Friday Five

Creepy crawlies, too many treats and terrifying trade deals – a freaky Friday Five!

What kind of doctors are like spiders? Spin doctors (and now surgeons)

While you have been frantically sticking ghoulish decorations up with sticky tape for Halloween, scientists at Massachusetts Institute of Technology have designed a spider-inspired double-sided tape to stick body tissue together after surgery.

The sticky tape, which they hope will replace sutures, absorbs water from wet body tissues, leaving a dry patch for the tape to stick to.

Surgeons won’t be putting their needle and thread away just yet, as the tape is several years away from human trials.

Read more in the BBC.

Tricky companies and bargain hunting consumers treat their sweet tooth

It may be time to bring back some of the more traditional (and healthy) Halloween treats such as apple-bobbing. Public Health England’s Chief Executive Duncan Selbie announced this week that progress in reducing food sugar content is being “lost” due to people consuming more sugary items.

The Childhood Obesity Strategy set a voluntary target for the food industry to reduce 20 per cent of sugar from key food categories by the end of 2020. But currently that figure stands at a “disappointing” 2.9 per cent.

And the trick is that, despite some foods having a lower sugar content, people are buying more due to promotional offers. Alison Tedstone, Chief Nutritionist at PHE told the Health and Social Care Committee: “Some (companies) are reducing (sugar content) but through marketing, more is being bought. Unless the industry knows we are going to take action at the fiscal level, they are not going to move.”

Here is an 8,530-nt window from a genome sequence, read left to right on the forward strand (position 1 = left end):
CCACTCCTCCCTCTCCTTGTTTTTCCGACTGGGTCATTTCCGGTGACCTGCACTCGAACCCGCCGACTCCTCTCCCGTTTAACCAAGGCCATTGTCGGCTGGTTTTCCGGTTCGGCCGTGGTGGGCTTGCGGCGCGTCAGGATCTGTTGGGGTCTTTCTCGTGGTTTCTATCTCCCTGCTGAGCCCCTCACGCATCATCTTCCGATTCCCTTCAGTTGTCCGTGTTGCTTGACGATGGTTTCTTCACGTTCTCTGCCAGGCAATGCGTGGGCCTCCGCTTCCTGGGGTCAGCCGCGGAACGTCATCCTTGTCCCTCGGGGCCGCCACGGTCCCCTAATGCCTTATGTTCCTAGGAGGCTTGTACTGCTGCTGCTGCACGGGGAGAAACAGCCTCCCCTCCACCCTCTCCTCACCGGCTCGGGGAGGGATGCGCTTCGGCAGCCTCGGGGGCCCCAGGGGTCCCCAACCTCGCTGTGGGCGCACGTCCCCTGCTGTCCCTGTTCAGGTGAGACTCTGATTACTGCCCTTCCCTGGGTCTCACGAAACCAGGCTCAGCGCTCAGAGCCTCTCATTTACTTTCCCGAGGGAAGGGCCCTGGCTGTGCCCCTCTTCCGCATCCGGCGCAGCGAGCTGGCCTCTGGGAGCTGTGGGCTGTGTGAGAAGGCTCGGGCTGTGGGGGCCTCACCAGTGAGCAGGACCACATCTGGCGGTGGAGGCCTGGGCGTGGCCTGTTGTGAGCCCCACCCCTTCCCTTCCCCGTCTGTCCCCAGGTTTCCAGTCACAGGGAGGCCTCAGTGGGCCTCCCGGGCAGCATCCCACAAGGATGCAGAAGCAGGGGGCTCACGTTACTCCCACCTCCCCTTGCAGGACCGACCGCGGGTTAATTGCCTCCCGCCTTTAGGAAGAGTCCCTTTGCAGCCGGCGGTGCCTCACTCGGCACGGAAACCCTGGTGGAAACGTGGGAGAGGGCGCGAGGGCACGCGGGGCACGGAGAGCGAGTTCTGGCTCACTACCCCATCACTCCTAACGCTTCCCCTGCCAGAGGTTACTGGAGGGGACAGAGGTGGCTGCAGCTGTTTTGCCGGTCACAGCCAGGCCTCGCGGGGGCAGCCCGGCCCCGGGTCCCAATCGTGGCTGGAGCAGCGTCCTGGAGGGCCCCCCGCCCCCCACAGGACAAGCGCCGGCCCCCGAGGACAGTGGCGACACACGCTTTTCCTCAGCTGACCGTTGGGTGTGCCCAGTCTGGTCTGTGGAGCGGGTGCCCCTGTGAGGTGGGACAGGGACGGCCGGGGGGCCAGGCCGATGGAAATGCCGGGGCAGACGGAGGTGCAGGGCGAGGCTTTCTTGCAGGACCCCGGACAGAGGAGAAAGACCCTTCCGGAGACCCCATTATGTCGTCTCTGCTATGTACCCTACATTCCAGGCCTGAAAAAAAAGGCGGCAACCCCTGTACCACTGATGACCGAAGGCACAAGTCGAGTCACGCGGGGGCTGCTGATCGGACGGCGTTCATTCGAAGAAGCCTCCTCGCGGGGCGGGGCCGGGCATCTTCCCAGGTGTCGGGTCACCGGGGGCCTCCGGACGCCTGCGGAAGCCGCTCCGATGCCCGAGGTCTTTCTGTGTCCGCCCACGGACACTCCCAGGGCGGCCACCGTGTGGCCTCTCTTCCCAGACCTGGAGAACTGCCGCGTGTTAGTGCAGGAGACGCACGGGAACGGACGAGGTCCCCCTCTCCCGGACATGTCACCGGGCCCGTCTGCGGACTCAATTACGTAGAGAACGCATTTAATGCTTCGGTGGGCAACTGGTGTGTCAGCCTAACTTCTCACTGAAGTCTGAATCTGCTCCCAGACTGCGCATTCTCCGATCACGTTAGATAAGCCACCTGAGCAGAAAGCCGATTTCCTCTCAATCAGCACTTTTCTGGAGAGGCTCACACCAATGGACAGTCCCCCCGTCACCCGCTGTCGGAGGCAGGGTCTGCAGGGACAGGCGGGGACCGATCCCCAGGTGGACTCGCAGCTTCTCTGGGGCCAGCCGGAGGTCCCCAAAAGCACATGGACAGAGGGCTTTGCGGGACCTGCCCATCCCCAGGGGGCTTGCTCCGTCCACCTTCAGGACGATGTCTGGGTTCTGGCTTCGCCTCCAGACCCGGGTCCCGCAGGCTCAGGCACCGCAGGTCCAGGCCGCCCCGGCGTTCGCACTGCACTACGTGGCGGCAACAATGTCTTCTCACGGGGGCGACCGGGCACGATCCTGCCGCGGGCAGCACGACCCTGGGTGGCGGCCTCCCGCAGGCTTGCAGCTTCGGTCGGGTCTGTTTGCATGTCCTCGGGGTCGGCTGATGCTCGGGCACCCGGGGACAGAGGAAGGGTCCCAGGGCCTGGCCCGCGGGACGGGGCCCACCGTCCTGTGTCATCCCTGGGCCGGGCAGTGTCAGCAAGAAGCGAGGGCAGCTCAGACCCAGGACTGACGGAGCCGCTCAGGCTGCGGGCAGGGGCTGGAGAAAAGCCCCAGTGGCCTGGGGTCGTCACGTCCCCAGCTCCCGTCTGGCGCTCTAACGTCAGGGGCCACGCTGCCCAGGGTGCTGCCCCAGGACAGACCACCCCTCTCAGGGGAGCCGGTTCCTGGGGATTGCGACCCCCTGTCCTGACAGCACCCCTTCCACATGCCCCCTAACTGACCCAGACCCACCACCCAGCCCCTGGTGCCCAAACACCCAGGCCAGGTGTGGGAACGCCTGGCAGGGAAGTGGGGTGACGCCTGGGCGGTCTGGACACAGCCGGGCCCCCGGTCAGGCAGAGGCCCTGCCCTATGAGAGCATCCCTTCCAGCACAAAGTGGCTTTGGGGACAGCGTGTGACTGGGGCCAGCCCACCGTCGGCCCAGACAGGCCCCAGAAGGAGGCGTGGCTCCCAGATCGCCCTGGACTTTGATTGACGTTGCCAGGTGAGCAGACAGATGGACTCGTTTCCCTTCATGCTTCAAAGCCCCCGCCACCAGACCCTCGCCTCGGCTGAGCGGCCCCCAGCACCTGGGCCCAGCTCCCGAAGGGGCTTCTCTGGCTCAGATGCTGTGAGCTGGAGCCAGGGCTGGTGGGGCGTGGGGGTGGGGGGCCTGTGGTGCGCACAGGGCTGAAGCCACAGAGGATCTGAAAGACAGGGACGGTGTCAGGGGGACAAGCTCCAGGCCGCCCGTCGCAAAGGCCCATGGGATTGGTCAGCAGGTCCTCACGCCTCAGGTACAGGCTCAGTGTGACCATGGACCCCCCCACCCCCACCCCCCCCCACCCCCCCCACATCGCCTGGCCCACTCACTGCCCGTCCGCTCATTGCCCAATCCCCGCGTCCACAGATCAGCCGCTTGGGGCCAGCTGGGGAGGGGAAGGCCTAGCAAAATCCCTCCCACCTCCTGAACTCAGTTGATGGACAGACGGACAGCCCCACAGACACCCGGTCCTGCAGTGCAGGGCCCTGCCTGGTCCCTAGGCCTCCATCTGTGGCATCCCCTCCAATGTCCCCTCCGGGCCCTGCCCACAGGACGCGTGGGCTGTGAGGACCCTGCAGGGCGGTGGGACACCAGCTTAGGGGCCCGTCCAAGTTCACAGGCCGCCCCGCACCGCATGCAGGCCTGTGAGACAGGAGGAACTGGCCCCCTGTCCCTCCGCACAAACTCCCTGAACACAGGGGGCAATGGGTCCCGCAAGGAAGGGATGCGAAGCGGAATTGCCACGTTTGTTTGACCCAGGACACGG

So next year, do your neighbourhood children a favour and pop an apple, potato pancake or carrot in their bucket rather than a sugary treat – they’ll love you for it in the long run.

Read more in The Independent.

Senior British civil servants meet with US companies to discuss post-Brexit NHS

Boris Johnson, Matt Hancock, the health secretary and Liz Truss, the international trade secretary have all insisted the NHS is “off the table” in talks with the US.

Shadow Health Secretary Jonathan Ashworth however said the prime minister “wants to sign up to a US trade deal with Trump which would force the NHS to buy pricier drugs from US pharmaceutical companies putting NHS finances at risk”.

Read more in The Independent.

 

Watch out! Infectious brain disease threatens UK for first time

A disease that can harm the brain, and which is spread to humans through tick bites, has been identified in the UK for the first time.

The tick-borne encephalitis virus has been identified in ticks from two parts of England – Thetford Forest and an area on the Hampshire-Dorset border.

Public Health England says the risk to people is still “very low”, but care should be taken to avoid being bitten by ticks.

Read more on the BBC.


Quote of the week

In his opinion piece in The Guardian, Richard Vize unveiled some spooky stats and warned;

“Dirty air is the killer poisoning us all while the government just spouts hot air.”

Read more in The Guardian.